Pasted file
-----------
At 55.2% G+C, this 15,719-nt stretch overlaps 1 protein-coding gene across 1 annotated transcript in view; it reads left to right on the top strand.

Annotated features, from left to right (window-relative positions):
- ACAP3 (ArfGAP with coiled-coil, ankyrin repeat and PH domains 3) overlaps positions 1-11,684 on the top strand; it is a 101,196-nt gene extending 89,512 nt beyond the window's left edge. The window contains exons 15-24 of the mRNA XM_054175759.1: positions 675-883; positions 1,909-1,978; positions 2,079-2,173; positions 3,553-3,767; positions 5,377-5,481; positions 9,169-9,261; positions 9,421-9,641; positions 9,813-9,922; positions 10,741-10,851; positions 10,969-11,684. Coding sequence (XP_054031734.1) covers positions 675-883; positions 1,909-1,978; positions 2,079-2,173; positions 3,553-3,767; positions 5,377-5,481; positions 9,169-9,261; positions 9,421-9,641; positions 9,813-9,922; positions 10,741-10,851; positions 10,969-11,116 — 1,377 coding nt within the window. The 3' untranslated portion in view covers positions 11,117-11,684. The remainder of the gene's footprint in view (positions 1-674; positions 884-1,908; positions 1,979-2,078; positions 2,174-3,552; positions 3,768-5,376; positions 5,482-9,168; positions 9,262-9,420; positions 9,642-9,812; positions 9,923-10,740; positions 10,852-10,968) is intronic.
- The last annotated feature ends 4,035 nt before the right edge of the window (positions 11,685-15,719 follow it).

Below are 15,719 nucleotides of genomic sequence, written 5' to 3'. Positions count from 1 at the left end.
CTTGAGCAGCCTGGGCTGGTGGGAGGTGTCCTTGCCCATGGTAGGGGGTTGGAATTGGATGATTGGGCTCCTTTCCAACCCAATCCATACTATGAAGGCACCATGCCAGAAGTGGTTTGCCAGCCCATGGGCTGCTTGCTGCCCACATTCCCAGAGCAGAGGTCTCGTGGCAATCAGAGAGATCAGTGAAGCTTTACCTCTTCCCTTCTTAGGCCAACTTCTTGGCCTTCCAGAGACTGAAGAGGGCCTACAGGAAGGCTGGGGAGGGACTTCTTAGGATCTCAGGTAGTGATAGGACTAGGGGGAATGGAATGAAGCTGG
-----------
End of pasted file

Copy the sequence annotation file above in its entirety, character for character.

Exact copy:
At 55.2% G+C, this 15,719-nt stretch overlaps 1 protein-coding gene across 1 annotated transcript in view; it reads left to right on the top strand.

Annotated features, from left to right (window-relative positions):
- ACAP3 (ArfGAP with coiled-coil, ankyrin repeat and PH domains 3) overlaps positions 1-11,684 on the top strand; it is a 101,196-nt gene extending 89,512 nt beyond the window's left edge. The window contains exons 15-24 of the mRNA XM_054175759.1: positions 675-883; positions 1,909-1,978; positions 2,079-2,173; positions 3,553-3,767; positions 5,377-5,481; positions 9,169-9,261; positions 9,421-9,641; positions 9,813-9,922; positions 10,741-10,851; positions 10,969-11,684. Coding sequence (XP_054031734.1) covers positions 675-883; positions 1,909-1,978; positions 2,079-2,173; positions 3,553-3,767; positions 5,377-5,481; positions 9,169-9,261; positions 9,421-9,641; positions 9,813-9,922; positions 10,741-10,851; positions 10,969-11,116 — 1,377 coding nt within the window. The 3' untranslated portion in view covers positions 11,117-11,684. The remainder of the gene's footprint in view (positions 1-674; positions 884-1,908; positions 1,979-2,078; positions 2,174-3,552; positions 3,768-5,376; positions 5,482-9,168; positions 9,262-9,420; positions 9,642-9,812; positions 9,923-10,740; positions 10,852-10,968) is intronic.
- The last annotated feature ends 4,035 nt before the right edge of the window (positions 11,685-15,719 follow it).

Below are 15,719 nucleotides of genomic sequence, written 5' to 3'. Positions count from 1 at the left end.
CTTGAGCAGCCTGGGCTGGTGGGAGGTGTCCTTGCCCATGGTAGGGGGTTGGAATTGGATGATTGGGCTCCTTTCCAACCCAATCCATACTATGAAGGCACCATGCCAGAAGTGGTTTGCCAGCCCATGGGCTGCTTGCTGCCCACATTCCCAGAGCAGAGGTCTCGTGGCAATCAGAGAGATCAGTGAAGCTTTACCTCTTCCCTTCTTAGGCCAACTTCTTGGCCTTCCAGAGACTGAAGAGGGCCTACAGGAAGGCTGGGGAGGGACTTCTTAGGATCTCAGGTAGTGATAGGACTAGGGGGAATGGAATGAAGCTGG